POSTED BY VINCENT CALARCO ON FEB 26, 2016 IN AD. RULES | 0 COMMENTS
A lawyer whose last name rhymed with win may use an advertisement that proclaims “Win with [insert attorney’s rhyming last name].” Rhode Island Supreme Court’s Ethics Advisory Panel (“The Panel”)Opinion 2015-03 held that the slogan is not misleading, and a reasonable person would not be hoodwinked into believing the lawyer will always succeed; however, it should be noted that the inquiring attorney indicated the advertisement would include the disclaimer “Prior results do not guarantee similar outcome.” Moreover, the attorney plans to include similar language in his retainer agreement where a client will initial that statement.
The Panel framed the issue as “whether there is a substantial likelihood that the proposed rhyming slogan…would lead a reasonable person to form an unjustified expectation about the results that the inquiring attorney would achieve.” The Panel found that the slogan would not be misleading and based its decision on Rhode Island’s Rule 7.1: Communications Concerning A Lawyer’s Services and the 2007 amendments to the rule.
In 2007, Rule 7.1 was amended, and new comments explaining misleading statements added the qualifiers “substantial likelihood” and “reasonable person” to Comments  and  of the rule.
Comment  states:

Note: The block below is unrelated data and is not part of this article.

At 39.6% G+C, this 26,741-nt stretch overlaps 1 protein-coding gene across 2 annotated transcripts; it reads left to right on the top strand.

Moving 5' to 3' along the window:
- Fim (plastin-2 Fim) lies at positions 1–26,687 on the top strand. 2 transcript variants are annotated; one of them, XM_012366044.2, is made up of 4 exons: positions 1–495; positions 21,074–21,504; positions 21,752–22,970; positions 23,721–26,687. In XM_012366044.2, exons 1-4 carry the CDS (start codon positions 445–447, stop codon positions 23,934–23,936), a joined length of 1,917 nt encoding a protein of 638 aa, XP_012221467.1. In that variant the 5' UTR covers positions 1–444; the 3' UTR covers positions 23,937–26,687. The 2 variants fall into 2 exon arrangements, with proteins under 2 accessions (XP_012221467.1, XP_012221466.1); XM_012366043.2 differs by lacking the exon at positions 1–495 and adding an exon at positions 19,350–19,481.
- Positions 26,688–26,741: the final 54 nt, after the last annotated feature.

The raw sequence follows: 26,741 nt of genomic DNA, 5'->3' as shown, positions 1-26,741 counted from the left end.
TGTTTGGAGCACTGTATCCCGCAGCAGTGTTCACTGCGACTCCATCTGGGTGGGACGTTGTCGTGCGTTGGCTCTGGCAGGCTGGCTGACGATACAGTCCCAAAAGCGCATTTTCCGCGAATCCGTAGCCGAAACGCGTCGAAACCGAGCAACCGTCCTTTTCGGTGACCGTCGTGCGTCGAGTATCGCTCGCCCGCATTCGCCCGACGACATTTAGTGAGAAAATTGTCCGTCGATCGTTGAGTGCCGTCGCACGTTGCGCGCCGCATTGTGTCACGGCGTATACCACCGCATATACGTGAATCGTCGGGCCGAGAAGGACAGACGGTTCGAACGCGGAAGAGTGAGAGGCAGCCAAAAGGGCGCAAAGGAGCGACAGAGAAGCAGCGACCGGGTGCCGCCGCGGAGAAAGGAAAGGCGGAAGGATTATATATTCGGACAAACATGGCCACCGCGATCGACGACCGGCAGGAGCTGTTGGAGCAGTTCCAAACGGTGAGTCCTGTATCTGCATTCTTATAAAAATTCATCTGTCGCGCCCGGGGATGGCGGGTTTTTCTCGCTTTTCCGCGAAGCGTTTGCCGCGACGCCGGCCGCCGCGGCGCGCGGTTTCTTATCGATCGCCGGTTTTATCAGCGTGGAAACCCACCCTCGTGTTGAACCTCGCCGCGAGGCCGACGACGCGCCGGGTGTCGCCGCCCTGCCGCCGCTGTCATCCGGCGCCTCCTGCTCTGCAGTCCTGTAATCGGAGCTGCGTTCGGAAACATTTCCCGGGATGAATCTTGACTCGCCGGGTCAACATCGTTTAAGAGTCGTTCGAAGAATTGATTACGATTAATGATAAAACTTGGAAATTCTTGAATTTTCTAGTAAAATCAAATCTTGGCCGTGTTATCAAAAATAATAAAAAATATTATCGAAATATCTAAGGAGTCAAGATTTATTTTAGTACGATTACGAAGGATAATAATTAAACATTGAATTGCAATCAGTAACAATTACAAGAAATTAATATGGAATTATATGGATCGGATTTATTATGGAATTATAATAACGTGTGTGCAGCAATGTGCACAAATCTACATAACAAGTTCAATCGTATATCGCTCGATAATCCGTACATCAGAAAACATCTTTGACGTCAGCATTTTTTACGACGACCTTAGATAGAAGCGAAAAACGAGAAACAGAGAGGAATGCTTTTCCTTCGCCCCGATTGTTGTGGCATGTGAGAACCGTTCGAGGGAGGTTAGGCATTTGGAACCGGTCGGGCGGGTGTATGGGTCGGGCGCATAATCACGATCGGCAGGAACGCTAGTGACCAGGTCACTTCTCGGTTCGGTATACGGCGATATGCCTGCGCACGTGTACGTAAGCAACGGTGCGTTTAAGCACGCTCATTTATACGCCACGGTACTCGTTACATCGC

A truthful statement is misleading if it omits a fact necessary to make the lawyer’s communication considered as a whole not materially misleading. A truthful statement is also misleading if there is a substantial likelihood that it will lead a reasonable person to formulate a specific conclusion about the lawyer or the lawyer’s services for which there is no reasonable factual foundation.Comment  states:
An advertisement that truthfully reports a lawyer’s achievements on behalf of clients or former clients may be misleading if presented so as to lead a reasonable person to form an unjustified expectation that the same results could be obtained for other clients in similar matters without reference to the specific factual and legal circumstances of each client’s case . . .
The Panel explained that in today’s world, advertising is found everywhere—billboards, print, television, radio, and the Internet. Thus, “reasonableness” is the standard used to determine whether an advertisement is misleading. The Panel found the attorney’s advertisement that cleverly rhymes his last name with “win” to be reasonable in light of his disclaimers and the public’s constant exposure to all manner of advertising in today’s digital world.
For more information on the advisory opinion click here.